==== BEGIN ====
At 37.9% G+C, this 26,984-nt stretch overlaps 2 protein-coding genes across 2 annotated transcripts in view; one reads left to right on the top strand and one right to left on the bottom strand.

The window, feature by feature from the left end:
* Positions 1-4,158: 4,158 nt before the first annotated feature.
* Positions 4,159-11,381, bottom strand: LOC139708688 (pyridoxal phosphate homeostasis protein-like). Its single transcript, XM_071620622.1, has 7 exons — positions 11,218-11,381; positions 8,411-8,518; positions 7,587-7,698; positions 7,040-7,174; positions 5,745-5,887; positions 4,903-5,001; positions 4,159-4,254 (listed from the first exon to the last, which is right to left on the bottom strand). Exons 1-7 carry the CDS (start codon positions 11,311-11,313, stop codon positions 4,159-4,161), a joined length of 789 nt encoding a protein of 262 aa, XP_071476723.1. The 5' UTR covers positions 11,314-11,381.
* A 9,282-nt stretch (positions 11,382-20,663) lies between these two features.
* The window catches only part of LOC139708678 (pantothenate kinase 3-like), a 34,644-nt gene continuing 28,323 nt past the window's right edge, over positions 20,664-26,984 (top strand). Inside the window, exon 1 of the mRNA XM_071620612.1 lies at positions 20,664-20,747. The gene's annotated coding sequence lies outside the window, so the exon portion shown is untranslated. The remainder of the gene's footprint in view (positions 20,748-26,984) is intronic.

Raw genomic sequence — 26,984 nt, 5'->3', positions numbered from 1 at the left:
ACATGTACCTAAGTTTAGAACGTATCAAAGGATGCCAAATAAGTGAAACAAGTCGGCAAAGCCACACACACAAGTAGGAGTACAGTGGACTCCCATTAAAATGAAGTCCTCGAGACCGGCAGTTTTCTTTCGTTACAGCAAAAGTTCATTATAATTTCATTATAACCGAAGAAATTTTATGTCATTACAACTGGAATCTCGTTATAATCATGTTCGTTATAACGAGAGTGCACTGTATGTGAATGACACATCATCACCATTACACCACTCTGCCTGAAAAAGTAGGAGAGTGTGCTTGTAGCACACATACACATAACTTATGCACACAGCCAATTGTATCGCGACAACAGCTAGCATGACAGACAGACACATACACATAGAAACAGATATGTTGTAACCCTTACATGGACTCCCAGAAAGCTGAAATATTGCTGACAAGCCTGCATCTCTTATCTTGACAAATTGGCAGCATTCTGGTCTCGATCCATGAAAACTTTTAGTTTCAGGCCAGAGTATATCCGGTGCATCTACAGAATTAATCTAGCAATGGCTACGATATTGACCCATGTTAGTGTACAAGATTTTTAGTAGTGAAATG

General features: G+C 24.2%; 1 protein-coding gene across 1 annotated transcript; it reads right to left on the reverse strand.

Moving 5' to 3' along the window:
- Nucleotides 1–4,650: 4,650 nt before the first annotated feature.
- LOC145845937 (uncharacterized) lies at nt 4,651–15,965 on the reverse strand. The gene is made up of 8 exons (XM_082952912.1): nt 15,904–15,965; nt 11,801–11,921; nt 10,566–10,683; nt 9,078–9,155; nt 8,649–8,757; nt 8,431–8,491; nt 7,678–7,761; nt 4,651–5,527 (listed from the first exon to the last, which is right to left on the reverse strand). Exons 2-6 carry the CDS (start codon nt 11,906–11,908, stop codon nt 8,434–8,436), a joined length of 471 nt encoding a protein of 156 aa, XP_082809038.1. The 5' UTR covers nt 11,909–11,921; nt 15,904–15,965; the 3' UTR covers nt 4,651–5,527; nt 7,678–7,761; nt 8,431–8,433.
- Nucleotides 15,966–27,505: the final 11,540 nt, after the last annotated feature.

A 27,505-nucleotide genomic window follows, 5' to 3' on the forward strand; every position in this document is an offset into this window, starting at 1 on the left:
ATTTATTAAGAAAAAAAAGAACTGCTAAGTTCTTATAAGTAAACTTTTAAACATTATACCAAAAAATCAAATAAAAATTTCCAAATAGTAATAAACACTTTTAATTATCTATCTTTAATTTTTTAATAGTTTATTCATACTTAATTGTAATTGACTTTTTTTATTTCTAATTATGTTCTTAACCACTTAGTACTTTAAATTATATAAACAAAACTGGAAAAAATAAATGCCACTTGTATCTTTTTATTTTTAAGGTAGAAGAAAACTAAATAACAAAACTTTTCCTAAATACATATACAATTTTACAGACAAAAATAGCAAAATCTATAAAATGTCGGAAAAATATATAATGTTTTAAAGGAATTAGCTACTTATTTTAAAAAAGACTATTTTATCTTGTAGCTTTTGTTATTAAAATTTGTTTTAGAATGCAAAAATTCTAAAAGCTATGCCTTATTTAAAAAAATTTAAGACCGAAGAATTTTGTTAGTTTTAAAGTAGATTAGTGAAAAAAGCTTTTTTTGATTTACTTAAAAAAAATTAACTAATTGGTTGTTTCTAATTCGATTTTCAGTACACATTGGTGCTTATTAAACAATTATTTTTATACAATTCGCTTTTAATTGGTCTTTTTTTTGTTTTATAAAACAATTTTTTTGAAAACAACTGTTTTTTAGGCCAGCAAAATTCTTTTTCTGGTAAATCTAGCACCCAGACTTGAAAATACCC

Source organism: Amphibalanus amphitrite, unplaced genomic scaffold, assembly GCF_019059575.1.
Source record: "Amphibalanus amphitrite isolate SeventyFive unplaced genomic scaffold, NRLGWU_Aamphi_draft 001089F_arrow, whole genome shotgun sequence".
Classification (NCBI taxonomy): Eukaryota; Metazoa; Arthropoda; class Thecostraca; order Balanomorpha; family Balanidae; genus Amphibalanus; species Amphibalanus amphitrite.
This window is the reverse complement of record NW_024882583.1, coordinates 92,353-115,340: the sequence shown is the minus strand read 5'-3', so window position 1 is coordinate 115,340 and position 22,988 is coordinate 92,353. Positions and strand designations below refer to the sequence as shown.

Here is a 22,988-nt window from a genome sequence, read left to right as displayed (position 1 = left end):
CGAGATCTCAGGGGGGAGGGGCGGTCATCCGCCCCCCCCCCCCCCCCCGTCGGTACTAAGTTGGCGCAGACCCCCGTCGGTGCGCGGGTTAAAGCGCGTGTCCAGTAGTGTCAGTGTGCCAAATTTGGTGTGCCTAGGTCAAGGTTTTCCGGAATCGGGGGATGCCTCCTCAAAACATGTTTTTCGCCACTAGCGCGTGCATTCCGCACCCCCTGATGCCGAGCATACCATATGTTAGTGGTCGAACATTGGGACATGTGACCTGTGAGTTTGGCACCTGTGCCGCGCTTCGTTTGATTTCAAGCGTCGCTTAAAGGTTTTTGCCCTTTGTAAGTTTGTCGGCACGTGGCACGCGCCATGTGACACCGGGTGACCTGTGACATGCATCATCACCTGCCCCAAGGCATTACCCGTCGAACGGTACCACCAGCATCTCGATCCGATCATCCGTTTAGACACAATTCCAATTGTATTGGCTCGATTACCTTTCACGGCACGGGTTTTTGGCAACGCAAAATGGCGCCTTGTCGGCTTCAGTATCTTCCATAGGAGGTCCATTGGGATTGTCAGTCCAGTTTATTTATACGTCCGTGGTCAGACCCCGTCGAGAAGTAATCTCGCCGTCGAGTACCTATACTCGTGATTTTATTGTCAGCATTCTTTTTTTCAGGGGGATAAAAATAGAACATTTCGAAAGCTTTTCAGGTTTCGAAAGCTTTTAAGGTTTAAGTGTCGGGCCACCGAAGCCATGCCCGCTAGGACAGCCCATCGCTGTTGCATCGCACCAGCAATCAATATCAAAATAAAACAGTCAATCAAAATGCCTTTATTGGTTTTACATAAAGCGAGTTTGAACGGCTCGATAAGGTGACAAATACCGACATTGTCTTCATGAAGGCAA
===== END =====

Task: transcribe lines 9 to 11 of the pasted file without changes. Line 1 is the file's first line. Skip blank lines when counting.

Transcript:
General features: G+C 24.2%; 1 protein-coding gene across 1 annotated transcript; it reads right to left on the reverse strand.

Moving 5' to 3' along the window:
- Nucleotides 1–4,650: 4,650 nt before the first annotated feature.